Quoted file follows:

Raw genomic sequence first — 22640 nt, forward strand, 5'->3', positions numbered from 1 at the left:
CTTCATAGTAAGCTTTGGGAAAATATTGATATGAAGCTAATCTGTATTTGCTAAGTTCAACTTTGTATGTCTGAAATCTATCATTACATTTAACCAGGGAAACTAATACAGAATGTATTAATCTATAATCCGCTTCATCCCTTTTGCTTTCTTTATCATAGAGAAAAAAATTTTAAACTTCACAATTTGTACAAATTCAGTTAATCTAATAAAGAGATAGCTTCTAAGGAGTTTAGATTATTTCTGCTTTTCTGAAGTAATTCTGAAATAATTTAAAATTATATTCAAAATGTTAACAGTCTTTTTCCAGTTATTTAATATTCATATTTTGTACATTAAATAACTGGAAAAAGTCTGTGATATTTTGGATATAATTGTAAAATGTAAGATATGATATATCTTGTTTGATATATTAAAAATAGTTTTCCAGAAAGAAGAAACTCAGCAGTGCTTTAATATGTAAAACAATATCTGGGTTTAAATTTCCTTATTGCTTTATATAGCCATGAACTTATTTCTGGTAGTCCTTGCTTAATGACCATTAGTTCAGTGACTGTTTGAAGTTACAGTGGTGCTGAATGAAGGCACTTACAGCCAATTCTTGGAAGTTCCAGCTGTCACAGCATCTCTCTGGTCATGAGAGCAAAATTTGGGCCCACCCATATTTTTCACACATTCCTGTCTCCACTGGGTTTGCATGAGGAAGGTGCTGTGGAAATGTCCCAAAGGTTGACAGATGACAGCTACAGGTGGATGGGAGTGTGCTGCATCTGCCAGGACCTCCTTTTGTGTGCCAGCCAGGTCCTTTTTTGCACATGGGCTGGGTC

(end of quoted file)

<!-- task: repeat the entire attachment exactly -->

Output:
Raw genomic sequence first — 22640 nt, forward strand, 5'->3', positions numbered from 1 at the left:
CTTCATAGTAAGCTTTGGGAAAATATTGATATGAAGCTAATCTGTATTTGCTAAGTTCAACTTTGTATGTCTGAAATCTATCATTACATTTAACCAGGGAAACTAATACAGAATGTATTAATCTATAATCCGCTTCATCCCTTTTGCTTTCTTTATCATAGAGAAAAAAATTTTAAACTTCACAATTTGTACAAATTCAGTTAATCTAATAAAGAGATAGCTTCTAAGGAGTTTAGATTATTTCTGCTTTTCTGAAGTAATTCTGAAATAATTTAAAATTATATTCAAAATGTTAACAGTCTTTTTCCAGTTATTTAATATTCATATTTTGTACATTAAATAACTGGAAAAAGTCTGTGATATTTTGGATATAATTGTAAAATGTAAGATATGATATATCTTGTTTGATATATTAAAAATAGTTTTCCAGAAAGAAGAAACTCAGCAGTGCTTTAATATGTAAAACAATATCTGGGTTTAAATTTCCTTATTGCTTTATATAGCCATGAACTTATTTCTGGTAGTCCTTGCTTAATGACCATTAGTTCAGTGACTGTTTGAAGTTACAGTGGTGCTGAATGAAGGCACTTACAGCCAATTCTTGGAAGTTCCAGCTGTCACAGCATCTCTCTGGTCATGAGAGCAAAATTTGGGCCCACCCATATTTTTCACACATTCCTGTCTCCACTGGGTTTGCATGAGGAAGGTGCTGTGGAAATGTCCCAAAGGTTGACAGATGACAGCTACAGGTGGATGGGAGTGTGCTGCATCTGCCAGGACCTCCTTTTGTGTGCCAGCCAGGTCCTTTTTTGCACATGGGCTGGGTC